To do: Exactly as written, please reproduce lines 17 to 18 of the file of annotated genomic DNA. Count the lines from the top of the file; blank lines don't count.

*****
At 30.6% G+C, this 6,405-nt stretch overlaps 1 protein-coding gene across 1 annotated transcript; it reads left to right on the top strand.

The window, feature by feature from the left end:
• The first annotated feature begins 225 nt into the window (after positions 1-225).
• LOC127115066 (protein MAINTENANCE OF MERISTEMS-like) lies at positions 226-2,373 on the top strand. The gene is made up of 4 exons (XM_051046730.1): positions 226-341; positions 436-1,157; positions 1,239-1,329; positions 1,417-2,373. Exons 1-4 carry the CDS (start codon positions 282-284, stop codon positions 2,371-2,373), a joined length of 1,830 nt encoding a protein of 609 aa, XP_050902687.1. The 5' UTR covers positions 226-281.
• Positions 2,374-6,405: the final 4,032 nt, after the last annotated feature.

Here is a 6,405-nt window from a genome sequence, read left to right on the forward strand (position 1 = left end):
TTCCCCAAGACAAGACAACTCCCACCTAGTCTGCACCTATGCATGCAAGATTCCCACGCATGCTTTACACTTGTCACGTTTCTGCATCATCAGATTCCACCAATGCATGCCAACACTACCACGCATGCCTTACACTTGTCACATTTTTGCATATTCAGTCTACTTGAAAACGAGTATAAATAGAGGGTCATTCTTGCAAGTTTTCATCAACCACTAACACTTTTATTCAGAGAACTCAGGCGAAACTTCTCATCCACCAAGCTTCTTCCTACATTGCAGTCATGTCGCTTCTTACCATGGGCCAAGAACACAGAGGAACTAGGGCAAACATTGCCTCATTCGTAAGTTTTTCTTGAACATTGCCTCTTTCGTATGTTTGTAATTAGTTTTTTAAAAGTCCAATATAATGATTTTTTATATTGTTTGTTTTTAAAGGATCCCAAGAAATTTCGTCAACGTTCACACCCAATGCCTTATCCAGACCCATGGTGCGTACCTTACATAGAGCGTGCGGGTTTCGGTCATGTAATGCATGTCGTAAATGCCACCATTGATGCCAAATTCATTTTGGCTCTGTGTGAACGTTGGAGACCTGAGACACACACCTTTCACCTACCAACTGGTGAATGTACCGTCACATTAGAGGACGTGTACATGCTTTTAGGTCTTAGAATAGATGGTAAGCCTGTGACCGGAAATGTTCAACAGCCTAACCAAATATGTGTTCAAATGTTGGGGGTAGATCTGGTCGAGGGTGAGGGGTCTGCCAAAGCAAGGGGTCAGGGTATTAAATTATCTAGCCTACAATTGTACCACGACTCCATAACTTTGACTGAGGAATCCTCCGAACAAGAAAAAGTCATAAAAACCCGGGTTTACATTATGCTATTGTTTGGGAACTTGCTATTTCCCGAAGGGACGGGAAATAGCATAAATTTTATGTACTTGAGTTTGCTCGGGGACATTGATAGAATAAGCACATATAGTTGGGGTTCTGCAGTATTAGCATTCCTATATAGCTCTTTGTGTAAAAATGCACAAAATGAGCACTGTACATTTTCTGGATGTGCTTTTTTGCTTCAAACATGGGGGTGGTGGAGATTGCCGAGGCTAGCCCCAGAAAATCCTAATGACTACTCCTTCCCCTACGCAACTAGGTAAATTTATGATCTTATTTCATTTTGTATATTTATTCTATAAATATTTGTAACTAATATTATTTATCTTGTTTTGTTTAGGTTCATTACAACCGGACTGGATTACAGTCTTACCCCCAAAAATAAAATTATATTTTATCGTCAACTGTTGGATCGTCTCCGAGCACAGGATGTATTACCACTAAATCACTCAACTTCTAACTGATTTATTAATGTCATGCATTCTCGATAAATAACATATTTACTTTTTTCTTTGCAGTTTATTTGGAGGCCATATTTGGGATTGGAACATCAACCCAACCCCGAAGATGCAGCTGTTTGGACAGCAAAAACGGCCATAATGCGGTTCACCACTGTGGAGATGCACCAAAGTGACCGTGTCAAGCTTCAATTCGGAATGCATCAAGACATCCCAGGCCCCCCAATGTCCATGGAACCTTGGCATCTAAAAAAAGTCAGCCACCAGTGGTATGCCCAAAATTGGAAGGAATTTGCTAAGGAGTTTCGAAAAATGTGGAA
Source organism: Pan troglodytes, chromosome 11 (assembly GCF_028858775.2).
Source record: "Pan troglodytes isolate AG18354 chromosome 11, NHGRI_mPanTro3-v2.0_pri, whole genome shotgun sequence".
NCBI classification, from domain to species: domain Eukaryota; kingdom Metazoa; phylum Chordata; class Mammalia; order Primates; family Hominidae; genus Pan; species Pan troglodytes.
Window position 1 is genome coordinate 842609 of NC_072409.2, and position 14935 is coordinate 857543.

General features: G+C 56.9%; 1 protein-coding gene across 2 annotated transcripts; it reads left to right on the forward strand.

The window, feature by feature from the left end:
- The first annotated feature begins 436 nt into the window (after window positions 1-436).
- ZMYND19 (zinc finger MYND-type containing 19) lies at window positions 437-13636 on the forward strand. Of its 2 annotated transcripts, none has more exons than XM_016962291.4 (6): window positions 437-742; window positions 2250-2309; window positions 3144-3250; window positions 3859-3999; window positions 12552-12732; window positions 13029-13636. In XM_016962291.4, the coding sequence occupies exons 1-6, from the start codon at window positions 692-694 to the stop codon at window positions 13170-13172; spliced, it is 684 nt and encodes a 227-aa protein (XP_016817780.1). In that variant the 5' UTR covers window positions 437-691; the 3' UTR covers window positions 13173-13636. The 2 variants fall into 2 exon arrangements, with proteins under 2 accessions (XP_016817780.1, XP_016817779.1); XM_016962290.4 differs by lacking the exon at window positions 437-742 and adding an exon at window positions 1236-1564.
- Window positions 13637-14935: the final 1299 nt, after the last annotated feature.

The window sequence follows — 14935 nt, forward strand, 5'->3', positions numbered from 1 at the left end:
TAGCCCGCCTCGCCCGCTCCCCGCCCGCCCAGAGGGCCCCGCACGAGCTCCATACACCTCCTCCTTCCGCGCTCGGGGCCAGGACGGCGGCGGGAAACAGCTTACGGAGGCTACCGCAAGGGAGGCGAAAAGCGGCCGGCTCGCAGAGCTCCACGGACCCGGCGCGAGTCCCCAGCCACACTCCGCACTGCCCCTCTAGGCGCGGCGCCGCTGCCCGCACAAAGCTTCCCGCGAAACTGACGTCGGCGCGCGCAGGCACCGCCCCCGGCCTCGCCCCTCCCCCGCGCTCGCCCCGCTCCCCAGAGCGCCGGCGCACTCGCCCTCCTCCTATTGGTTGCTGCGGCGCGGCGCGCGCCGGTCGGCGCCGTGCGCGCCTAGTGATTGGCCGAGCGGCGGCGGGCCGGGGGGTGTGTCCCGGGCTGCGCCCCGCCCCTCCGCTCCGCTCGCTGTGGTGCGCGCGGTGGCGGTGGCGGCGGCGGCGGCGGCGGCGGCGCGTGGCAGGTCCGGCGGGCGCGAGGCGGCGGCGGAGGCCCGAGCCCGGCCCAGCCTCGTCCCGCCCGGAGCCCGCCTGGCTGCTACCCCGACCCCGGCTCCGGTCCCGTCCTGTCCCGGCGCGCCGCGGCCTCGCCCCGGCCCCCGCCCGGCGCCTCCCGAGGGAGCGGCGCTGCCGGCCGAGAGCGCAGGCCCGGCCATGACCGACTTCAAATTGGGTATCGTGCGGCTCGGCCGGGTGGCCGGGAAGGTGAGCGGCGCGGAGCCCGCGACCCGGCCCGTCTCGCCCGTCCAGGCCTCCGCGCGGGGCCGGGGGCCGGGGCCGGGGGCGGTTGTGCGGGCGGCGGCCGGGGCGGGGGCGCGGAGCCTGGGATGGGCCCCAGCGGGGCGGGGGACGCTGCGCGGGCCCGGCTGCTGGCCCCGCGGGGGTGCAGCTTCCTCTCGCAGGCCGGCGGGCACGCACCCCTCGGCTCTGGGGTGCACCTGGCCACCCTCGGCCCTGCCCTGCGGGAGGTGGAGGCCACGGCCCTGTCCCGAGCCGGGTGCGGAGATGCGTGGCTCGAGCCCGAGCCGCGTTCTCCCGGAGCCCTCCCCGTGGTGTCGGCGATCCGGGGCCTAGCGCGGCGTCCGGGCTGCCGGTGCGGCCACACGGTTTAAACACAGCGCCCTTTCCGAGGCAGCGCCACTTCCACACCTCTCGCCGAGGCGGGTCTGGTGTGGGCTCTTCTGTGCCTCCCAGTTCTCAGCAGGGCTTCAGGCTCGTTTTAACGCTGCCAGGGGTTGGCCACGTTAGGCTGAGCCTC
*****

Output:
The window sequence follows — 14935 nt, forward strand, 5'->3', positions numbered from 1 at the left end:
TAGCCCGCCTCGCCCGCTCCCCGCCCGCCCAGAGGGCCCCGCACGAGCTCCATACACCTCCTCCTTCCGCGCTCGGGGCCAGGACGGCGGCGGGAAACAGCTTACGGAGGCTACCGCAAGGGAGGCGAAAAGCGGCCGGCTCGCAGAGCTCCACGGACCCGGCGCGAGTCCCCAGCCACACTCCGCACTGCCCCTCTAGGCGCGGCGCCGCTGCCCGCACAAAGCTTCCCGCGAAACTGACGTCGGCGCGCGCAGGCACCGCCCCCGGCCTCGCCCCTCCCCCGCGCTCGCCCCGCTCCCCAGAGCGCCGGCGCACTCGCCCTCCTCCTATTGGTTGCTGCGGCGCGGCGCGCGCCGGTCGGCGCCGTGCGCGCCTAGTGATTGGCCGAGCGGCGGCGGGCCGGGGGGTGTGTCCCGGGCTGCGCCCCGCCCCTCCGCTCCGCTCGCTGTGGTGCGCGCGGTGGCGGTGGCGGCGGCGGCGGCGGCGGCGGCGCGTGGCAGGTCCGGCGGGCGCGAGGCGGCGGCGGAGGCCCGAGCCCGGCCCAGCCTCGTCCCGCCCGGAGCCCGCCTGGCTGCTACCCCGACCCCGGCTCCGGTCCCGTCCTGTCCCGGCGCGCCGCGGCCTCGCCCCGGCCCCCGCCCGGCGCCTCCCGAGGGAGCGGCGCTGCCGGCCGAGAGCGCAGGCCCGGCCATGACCGACTTCAAATTGGGTATCGTGCGGCTCGGCCGGGTGGCCGGGAAGGTGAGCGGCGCGGAGCCCGCGACCCGGCCCGTCTCGCCCGTCCAGGCCTCCGCGCGGGGCCGGGGGCCGGGGCCGGGGGCGGTTGTGCGGGCGGCGGCCGGGGCGGGGGCGCGGAGCCTGGGATGGGCCCCAGCGGGGCGGGGGACGCTGCGCGGGCCCGGCTGCTGGCCCCGCGGGGGTGCAGCTTCCTCTCGCAGGCCGGCGGGCACGCACCCCTCGGCTCTGGGGTGCACCTGGCCACCCTCGGCCCTGCCCTGCGGGAGGTGGAGGCCACGGCCCTGTCCCGAGCCGGGTGCGGAGATGCGTGGCTCGAGCCCGAGCCGCGTTCTCCCGGAGCCCTCCCCGTGGTGTCGGCGATCCGGGGCCTAGCGCGGCGTCCGGGCTGCCGGTGCGGCCACACGGTTTAAACACAGCGCCCTTTCCGAGGCAGCGCCACTTCCACACCTCTCGCCGAGGCGGGTCTGGTGTGGGCTCTTCTGTGCCTCCCAGTTCTCAGCAGGGCTTCAGGCTCGTTTTAACGCTGCCAGGGGTTGGCCACGTTAGGCTGAGCCTC